Thursday, 25 August 2016
Mechanisation is everywhere. It has stolen the romance of the vineyards where once merry bands of pickers chatted and sang, drinking water spouting from a botijo, while they laboured under the blistering sun. Now, since the 1960s, the roar and clatter of diesel engines has taken over as the machines have evolved into an efficient and economical means of collecting the harvest. They are very expensive though; similar in price to a mid-range Ferrari, so most are hired since they are only needed for two or three weeks a year.
It is not only the machines which have evolved, however; the vineyards themselves have had to be altered to suit them. They can’t be too steep or the top-heavy machines could topple, and excessive mud can immobilise them. Vine rows need to be planted at a suitable distance apart to allow room for the machine to pass, say 2.5 metres, and while the machines are adjustable, the vines themselves need to be allowed to grow to a suitable height so the bunches hang 60-100 cm from the ground. This requires training the vines on an espalier system rather than the traditional vara y pulgar of Jerez.
Harvesting machines straddle the rows of vines and use a series of floating, oscillating, soft-faced finger-like rods which shake the grapes from their stems into a tray which catches them, and a cup-conveyor takes them up to a collection hopper, where a powerful fan blows away any leaves. There is also a magnet which picks out any metallic objects such as bits of wire or clips from the espalier. When the hopper is full the grapes are discharged into a waiting trailer and taken to the bodega.
The machines move slowly, at about 3.5 km/hour. This is the optimum speed as moving faster or slower can cause damage to the vines, but it is much faster than hand picking with secateurs or knives. Machines can pick about 200 tons per day, where an experienced picker can pick perhaps 2 tons, and the machine is equally efficient at night, when humans have difficulty seeing. With hand picking, whole bunches are picked, and when they get to the bodega they need to go through a “despalilladora” or de-stemmer to remove the stems, which would otherwise make the wine more tannic.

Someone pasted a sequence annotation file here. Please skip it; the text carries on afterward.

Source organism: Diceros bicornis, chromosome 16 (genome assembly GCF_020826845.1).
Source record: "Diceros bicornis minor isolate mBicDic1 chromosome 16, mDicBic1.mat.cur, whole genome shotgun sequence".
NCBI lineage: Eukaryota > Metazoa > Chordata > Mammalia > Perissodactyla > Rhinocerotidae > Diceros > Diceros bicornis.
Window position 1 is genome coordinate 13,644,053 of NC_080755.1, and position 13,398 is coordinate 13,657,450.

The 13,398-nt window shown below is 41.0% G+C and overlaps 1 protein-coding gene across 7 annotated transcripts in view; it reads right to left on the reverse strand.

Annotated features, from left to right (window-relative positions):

Advantages of machine harvesting:
The latest machines are pretty sophisticated, and their sheer speed outweighs their disadvantages. Once the grapes are ripe enough for harvesting, machines can pick them much more quickly and thus avoid over-ripe grapes, giving a more homogeneous crop. If for example heavy rain is forecast, a machine can bring in the grapes quickly before they become diluted. The machine’s driver usually comes with the machine and is much less likely than the hand-pickers to go on strike, which has happened before. Then there is cost; machines work out much cheaper than hand pickers, especially in very big vineyards.
These machines are very heavy and have a tendency to compact the soil. They can’t differentiate between rotten grapes and healthy ones, they just pick everything. There is a risk of yeast build-up on machinery setting off premature fermentation, so careful and regular cleaning is necessary. The mechanical nature of the machine can potentially cause damage to the vines and the espalier system.
So there is no doubt that machines are here to stay, so long as the vineyards are suitable, as they are in the Marco de Jerez, and where nearly all the grapes are already picked by machine. It will be a long time, however, before vineyards in, say, the Douro, Mosel or Málaga’s Axarquía will be picked mechanically, and I for one am pleased about that.